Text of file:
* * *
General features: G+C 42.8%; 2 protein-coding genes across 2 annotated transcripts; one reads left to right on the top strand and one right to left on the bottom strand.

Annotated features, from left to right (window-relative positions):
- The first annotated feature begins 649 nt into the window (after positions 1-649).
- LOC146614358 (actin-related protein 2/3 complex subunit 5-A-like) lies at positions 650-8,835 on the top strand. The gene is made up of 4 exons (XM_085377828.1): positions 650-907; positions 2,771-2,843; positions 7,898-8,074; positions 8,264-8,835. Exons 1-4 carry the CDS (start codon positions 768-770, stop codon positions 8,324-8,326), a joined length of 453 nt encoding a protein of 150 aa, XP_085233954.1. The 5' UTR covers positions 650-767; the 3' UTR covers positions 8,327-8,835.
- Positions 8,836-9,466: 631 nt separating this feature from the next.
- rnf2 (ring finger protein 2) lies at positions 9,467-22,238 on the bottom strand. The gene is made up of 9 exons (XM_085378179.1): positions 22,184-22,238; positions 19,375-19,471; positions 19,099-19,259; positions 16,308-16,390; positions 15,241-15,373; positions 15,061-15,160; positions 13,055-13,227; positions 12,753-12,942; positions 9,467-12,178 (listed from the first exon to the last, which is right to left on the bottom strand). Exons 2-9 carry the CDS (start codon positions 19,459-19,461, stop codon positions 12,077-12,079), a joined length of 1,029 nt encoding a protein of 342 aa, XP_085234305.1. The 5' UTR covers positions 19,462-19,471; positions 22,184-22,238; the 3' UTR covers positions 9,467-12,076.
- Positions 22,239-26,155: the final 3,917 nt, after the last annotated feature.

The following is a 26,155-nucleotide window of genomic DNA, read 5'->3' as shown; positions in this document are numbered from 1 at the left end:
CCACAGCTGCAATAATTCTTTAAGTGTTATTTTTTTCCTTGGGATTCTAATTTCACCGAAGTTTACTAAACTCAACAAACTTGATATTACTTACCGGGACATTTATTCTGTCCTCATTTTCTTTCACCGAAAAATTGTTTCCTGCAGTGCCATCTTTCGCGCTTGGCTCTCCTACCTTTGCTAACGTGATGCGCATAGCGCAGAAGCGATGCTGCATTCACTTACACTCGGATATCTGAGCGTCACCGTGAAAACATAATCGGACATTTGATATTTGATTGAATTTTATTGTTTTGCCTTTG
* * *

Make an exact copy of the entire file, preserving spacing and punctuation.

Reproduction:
General features: G+C 42.8%; 2 protein-coding genes across 2 annotated transcripts; one reads left to right on the top strand and one right to left on the bottom strand.

Annotated features, from left to right (window-relative positions):
- The first annotated feature begins 649 nt into the window (after positions 1-649).
- LOC146614358 (actin-related protein 2/3 complex subunit 5-A-like) lies at positions 650-8,835 on the top strand. The gene is made up of 4 exons (XM_085377828.1): positions 650-907; positions 2,771-2,843; positions 7,898-8,074; positions 8,264-8,835. Exons 1-4 carry the CDS (start codon positions 768-770, stop codon positions 8,324-8,326), a joined length of 453 nt encoding a protein of 150 aa, XP_085233954.1. The 5' UTR covers positions 650-767; the 3' UTR covers positions 8,327-8,835.
- Positions 8,836-9,466: 631 nt separating this feature from the next.
- rnf2 (ring finger protein 2) lies at positions 9,467-22,238 on the bottom strand. The gene is made up of 9 exons (XM_085378179.1): positions 22,184-22,238; positions 19,375-19,471; positions 19,099-19,259; positions 16,308-16,390; positions 15,241-15,373; positions 15,061-15,160; positions 13,055-13,227; positions 12,753-12,942; positions 9,467-12,178 (listed from the first exon to the last, which is right to left on the bottom strand). Exons 2-9 carry the CDS (start codon positions 19,459-19,461, stop codon positions 12,077-12,079), a joined length of 1,029 nt encoding a protein of 342 aa, XP_085234305.1. The 5' UTR covers positions 19,462-19,471; positions 22,184-22,238; the 3' UTR covers positions 9,467-12,076.
- Positions 22,239-26,155: the final 3,917 nt, after the last annotated feature.

The following is a 26,155-nucleotide window of genomic DNA, read 5'->3' as shown; positions in this document are numbered from 1 at the left end:
CCACAGCTGCAATAATTCTTTAAGTGTTATTTTTTTCCTTGGGATTCTAATTTCACCGAAGTTTACTAAACTCAACAAACTTGATATTACTTACCGGGACATTTATTCTGTCCTCATTTTCTTTCACCGAAAAATTGTTTCCTGCAGTGCCATCTTTCGCGCTTGGCTCTCCTACCTTTGCTAACGTGATGCGCATAGCGCAGAAGCGATGCTGCATTCACTTACACTCGGATATCTGAGCGTCACCGTGAAAACATAATCGGACATTTGATATTTGATTGAATTTTATTGTTTTGCCTTTG